Just finished the latest from Gibson (or at least the latest as far as I am concerned). I started a couple of months ago and got stuck on the first chapter and put it down again. I picked it up again a couple of weeks ago this time it caught, and I fairly raced through it.
It follows the standard Gibson convention of having N independent players doing their thing on separate paths, and then converging linearly to the story’s climax. In this case it’s a riff on the Repo Man suitcase-in-the-trunk-of-the-car, and no-one’s really quite sure what’s in it. There’s the inevitable omniscient puppet-master with unlimited deep pockets (and a mag lev bed). There’s no sex on the bed, but then again, I don’t read Gibson to read love stories.
Technology is still present, although in a much more muted form than his earlier works. The cyberpunk theme has been stripped out, and the result is a fairly sharp social commentary.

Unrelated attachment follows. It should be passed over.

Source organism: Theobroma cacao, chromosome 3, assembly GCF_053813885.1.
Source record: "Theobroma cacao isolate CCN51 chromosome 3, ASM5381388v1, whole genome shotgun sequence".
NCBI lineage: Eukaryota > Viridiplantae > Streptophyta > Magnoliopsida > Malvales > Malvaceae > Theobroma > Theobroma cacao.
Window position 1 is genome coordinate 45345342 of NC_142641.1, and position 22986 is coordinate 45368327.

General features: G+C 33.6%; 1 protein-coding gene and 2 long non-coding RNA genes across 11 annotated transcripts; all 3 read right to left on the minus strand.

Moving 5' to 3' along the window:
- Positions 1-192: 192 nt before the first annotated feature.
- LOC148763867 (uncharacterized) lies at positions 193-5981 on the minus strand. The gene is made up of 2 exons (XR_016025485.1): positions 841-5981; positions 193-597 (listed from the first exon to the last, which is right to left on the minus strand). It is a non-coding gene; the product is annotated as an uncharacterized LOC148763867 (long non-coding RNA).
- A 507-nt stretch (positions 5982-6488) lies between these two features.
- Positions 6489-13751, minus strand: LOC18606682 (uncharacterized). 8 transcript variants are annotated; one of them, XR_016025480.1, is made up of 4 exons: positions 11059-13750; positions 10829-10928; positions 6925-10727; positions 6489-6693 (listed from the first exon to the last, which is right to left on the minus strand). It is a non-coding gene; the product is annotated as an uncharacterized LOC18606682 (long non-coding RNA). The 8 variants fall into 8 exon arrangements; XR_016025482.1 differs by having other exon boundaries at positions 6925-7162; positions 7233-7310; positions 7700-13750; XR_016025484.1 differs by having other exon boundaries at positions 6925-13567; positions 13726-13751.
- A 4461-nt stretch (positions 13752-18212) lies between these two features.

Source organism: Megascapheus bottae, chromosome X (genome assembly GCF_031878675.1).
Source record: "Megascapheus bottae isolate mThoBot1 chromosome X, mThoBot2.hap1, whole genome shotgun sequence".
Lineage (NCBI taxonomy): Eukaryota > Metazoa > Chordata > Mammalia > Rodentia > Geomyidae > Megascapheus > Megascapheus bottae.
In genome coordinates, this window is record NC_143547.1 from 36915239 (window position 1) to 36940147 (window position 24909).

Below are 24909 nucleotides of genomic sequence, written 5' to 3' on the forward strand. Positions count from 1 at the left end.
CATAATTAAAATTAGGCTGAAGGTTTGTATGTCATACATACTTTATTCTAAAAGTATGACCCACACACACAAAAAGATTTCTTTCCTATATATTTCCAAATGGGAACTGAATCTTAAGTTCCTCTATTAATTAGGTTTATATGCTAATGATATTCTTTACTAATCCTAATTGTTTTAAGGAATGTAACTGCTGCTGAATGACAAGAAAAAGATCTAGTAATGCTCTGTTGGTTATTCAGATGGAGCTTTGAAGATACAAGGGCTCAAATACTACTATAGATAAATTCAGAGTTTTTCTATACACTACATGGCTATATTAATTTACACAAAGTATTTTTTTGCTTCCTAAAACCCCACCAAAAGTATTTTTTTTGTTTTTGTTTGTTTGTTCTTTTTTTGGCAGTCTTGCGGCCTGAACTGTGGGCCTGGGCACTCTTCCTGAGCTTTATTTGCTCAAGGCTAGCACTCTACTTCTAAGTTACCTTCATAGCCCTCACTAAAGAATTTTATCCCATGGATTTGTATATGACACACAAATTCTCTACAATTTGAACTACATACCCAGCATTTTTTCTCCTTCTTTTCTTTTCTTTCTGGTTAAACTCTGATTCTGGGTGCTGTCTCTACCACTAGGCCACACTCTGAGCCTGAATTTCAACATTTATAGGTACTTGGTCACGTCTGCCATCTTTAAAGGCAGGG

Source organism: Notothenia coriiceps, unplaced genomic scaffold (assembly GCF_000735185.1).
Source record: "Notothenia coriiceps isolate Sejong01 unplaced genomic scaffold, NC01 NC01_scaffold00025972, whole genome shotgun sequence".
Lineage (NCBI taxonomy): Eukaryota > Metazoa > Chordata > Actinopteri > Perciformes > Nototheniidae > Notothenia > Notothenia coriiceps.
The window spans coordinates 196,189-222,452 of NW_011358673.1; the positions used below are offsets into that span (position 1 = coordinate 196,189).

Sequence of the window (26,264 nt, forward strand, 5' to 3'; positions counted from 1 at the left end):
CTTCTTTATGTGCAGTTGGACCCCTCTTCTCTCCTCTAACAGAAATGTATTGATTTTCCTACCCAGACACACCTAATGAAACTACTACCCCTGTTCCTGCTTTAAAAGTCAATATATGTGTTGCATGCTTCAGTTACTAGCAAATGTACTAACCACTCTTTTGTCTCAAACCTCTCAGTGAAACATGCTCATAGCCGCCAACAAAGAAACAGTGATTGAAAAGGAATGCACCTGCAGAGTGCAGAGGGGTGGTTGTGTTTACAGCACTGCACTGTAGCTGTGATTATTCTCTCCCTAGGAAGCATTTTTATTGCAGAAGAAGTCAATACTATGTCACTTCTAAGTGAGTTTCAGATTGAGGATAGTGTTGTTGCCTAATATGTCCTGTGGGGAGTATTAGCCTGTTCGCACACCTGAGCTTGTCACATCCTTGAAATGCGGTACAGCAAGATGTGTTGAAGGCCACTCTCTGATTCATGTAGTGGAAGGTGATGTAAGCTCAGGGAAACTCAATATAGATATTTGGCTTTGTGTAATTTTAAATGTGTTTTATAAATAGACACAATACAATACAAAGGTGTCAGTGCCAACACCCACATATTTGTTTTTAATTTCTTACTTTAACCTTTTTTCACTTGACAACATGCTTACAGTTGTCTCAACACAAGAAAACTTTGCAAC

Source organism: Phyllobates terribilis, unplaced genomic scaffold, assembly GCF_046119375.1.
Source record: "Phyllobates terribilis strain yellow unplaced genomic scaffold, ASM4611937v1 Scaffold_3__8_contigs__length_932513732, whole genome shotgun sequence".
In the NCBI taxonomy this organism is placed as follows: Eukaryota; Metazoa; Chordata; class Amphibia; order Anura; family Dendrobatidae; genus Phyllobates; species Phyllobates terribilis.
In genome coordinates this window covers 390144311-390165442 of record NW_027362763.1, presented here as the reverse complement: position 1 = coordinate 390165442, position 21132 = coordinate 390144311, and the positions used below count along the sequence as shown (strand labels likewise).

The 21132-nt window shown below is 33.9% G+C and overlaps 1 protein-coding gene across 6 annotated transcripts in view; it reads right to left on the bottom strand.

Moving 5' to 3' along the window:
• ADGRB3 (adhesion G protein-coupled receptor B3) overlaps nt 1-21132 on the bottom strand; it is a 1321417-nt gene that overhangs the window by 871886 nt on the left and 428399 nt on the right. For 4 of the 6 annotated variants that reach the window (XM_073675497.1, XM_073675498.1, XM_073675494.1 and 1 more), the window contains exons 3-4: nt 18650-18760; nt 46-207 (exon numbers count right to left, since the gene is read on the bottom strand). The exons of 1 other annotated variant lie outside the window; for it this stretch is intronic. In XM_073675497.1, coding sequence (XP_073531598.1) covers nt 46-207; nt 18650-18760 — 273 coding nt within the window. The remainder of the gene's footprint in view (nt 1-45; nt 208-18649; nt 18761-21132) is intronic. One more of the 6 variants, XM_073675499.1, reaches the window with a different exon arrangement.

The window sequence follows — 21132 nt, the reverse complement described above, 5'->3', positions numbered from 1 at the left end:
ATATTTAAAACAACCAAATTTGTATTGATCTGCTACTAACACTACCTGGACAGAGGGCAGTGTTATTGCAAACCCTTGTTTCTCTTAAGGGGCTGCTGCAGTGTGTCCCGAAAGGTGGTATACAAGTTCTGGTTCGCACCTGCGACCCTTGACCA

Two things really annoyed me. The first was the ease with which the various characters in the book managed to snag open wifi networks. These days they’re rarer than you think. I’ve even reconfigured my own router at home to lock down my network. And from what I’ve read, free municipal wifi isn’t very widespread in America. The second plot flaw was an accident where a car crashes at high speed into a lamp post outside a bar… and the two occupants more or less walk away unhindered.
That said, it’s an entertaining yarn with lots of wry observations of 21st century life done with Gibson’s razored turns of phrase. And when the mysterious secret is finally revealed, it’s not so much of an anticlimax as in All Tomorrow’s Parties or Idoru. In fact, it’s quite credible. I give him credit for taking a fairly simple plot and weaving a couple of hundred pages around it.